Endocannabinoids via CB₁ receptors act as neurogenic niche cues during cortical development

Philos Trans R Soc Lond B Biol Sci. 2012 Dec 5;367(1607):3229-41. doi: 10.1098/rstb.2011.0385.


During brain development, neurogenesis is precisely regulated by the concerted action of intrinsic factors and extracellular signalling systems that provide the necessary niche information to proliferating and differentiating cells. A number of recent studies have revealed a previously unknown role for the endocannabinoid (ECB) system in the control of embryonic neuronal development and maturation. Thus, the CB(1) cannabinoid receptor in concert with locally produced ECBs regulates neural progenitor (NP) proliferation, pyramidal specification and axonal navigation. In addition, subcellularly restricted ECB production acts as an axonal growth cone signal to regulate interneuron morphogenesis. These findings provide the rationale for understanding better the consequences of prenatal cannabinoid exposure, and emphasize a novel role of ECBs as neurogenic instructive cues involved in cortical development. In this review the implications of altered CB(1)-receptor-mediated signalling in developmental disorders and particularly in epileptogenesis are briefly discussed.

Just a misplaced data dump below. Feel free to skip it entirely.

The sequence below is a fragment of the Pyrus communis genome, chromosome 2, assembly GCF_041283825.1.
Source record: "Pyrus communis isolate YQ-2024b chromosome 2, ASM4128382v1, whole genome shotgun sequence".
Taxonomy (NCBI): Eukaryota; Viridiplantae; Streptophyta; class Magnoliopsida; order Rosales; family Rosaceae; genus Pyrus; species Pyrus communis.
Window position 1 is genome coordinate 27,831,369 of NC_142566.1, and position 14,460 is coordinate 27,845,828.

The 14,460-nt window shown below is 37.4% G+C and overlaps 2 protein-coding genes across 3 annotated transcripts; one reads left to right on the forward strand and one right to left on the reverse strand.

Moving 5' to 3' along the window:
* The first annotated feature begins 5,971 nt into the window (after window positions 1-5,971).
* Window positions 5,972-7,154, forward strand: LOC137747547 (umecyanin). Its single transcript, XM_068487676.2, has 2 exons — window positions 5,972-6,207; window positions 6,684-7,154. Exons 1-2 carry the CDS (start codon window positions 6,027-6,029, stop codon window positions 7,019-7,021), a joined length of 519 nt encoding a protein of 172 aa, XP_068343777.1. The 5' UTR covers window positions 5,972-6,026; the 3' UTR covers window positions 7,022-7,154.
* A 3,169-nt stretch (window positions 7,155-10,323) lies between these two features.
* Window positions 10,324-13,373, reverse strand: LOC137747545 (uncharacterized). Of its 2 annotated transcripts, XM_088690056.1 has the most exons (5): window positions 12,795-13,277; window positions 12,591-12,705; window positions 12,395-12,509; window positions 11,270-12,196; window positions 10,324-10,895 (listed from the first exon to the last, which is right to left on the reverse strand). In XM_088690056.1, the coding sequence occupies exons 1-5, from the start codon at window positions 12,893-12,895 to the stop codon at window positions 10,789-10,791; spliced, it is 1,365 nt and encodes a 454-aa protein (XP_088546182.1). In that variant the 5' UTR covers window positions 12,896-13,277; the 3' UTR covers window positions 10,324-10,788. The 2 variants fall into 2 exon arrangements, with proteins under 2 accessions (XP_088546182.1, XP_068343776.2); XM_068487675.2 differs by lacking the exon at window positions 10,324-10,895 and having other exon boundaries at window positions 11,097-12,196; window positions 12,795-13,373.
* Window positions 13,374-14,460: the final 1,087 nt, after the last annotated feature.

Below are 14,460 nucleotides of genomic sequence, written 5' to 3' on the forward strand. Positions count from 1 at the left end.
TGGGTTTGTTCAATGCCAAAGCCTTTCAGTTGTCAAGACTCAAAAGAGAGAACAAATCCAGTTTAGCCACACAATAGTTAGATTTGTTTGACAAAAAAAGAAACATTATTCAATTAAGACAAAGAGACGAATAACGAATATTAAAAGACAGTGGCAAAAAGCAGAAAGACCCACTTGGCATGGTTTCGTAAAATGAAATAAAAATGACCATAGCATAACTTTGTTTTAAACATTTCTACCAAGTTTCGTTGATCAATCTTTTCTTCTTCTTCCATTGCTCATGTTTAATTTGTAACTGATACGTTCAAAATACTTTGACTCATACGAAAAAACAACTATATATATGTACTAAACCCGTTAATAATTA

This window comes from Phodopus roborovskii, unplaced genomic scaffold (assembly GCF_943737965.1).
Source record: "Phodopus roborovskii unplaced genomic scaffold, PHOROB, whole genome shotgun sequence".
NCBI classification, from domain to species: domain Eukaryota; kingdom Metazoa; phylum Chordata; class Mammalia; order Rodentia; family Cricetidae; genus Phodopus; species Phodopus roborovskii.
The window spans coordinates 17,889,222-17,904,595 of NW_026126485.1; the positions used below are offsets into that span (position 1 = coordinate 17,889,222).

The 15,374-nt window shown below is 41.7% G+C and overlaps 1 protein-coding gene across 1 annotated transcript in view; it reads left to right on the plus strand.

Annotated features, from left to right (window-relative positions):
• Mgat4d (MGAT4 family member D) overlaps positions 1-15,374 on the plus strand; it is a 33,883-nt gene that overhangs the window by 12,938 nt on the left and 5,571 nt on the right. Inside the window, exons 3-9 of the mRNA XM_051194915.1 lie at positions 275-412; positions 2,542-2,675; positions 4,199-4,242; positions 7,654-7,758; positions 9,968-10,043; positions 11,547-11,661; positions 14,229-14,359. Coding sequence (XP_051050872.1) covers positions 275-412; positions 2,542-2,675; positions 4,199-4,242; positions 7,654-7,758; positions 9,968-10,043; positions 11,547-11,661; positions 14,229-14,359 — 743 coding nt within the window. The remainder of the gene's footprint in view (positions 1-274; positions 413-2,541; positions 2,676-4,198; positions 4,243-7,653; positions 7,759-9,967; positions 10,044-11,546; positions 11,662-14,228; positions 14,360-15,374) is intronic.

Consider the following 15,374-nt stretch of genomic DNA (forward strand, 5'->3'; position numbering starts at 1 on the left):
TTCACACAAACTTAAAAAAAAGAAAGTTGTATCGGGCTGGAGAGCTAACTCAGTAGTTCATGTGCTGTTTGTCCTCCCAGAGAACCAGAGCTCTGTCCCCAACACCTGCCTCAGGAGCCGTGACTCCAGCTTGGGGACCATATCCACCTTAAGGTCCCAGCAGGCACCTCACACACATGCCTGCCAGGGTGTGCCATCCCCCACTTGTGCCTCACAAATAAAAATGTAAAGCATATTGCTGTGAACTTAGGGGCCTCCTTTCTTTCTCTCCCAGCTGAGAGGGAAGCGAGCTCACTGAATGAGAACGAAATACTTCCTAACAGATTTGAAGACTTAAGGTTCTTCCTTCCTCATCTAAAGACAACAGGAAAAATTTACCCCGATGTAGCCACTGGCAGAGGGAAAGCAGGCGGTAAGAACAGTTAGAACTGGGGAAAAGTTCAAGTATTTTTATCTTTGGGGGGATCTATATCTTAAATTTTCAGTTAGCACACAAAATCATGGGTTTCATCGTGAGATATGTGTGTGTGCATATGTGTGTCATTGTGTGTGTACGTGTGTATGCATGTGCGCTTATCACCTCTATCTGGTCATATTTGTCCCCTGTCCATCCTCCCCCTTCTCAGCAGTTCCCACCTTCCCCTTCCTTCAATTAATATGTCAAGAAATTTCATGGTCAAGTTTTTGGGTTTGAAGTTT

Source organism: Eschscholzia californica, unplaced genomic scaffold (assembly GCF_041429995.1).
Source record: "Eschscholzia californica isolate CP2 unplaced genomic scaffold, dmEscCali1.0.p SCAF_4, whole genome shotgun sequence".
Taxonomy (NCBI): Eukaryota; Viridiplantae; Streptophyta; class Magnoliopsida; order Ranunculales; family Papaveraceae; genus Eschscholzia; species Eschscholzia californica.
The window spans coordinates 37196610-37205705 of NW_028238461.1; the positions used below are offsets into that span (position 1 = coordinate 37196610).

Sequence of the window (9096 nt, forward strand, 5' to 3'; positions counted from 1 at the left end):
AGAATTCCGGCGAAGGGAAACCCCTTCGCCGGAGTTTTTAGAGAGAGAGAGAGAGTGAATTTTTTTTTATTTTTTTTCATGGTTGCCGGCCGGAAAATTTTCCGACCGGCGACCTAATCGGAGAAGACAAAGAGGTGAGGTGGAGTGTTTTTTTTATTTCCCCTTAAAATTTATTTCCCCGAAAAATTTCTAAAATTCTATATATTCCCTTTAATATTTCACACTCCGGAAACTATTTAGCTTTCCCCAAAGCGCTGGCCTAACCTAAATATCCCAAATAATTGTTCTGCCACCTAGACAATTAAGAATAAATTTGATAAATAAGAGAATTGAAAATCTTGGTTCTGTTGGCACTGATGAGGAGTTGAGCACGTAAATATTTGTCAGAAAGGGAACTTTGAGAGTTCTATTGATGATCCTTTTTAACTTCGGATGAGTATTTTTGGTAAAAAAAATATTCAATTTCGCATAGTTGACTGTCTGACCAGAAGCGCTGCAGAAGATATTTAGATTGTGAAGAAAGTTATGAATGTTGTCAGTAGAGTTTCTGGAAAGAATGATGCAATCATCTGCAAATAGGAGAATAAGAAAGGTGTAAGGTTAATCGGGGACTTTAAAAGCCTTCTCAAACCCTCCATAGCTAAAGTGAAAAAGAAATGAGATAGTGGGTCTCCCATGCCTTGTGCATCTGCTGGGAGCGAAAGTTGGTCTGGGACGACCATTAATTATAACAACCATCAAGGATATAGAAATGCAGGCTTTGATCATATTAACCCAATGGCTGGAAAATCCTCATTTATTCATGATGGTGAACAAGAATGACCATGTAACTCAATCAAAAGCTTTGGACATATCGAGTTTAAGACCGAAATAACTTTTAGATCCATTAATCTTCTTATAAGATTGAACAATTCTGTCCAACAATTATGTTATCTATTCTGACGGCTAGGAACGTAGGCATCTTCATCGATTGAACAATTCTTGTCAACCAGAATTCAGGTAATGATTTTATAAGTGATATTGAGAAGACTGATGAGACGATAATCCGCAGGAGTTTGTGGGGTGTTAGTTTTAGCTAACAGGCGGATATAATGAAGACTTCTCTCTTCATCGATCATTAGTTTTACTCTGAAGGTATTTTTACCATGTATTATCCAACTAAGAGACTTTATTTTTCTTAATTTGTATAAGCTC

Publication types

  • Research Support, Non-U.S. Gov't
  • Review

MeSH terms

  • Animals
  • Axons / metabolism
  • Axons / pathology
  • Brain / drug effects
  • Brain / growth & development*
  • Brain / metabolism
  • Brain / physiopathology
  • Cannabinoids / adverse effects
  • Cell Proliferation
  • Endocannabinoids / metabolism*
  • Humans
  • MAP Kinase Signaling System
  • Neurodegenerative Diseases / chemically induced
  • Neurodegenerative Diseases / physiopathology
  • Neurogenesis
  • Receptor Cross-Talk
  • Receptor, Cannabinoid, CB1 / metabolism*
  • Stem Cell Niche*


  • Cannabinoids
  • Endocannabinoids
  • Receptor, Cannabinoid, CB1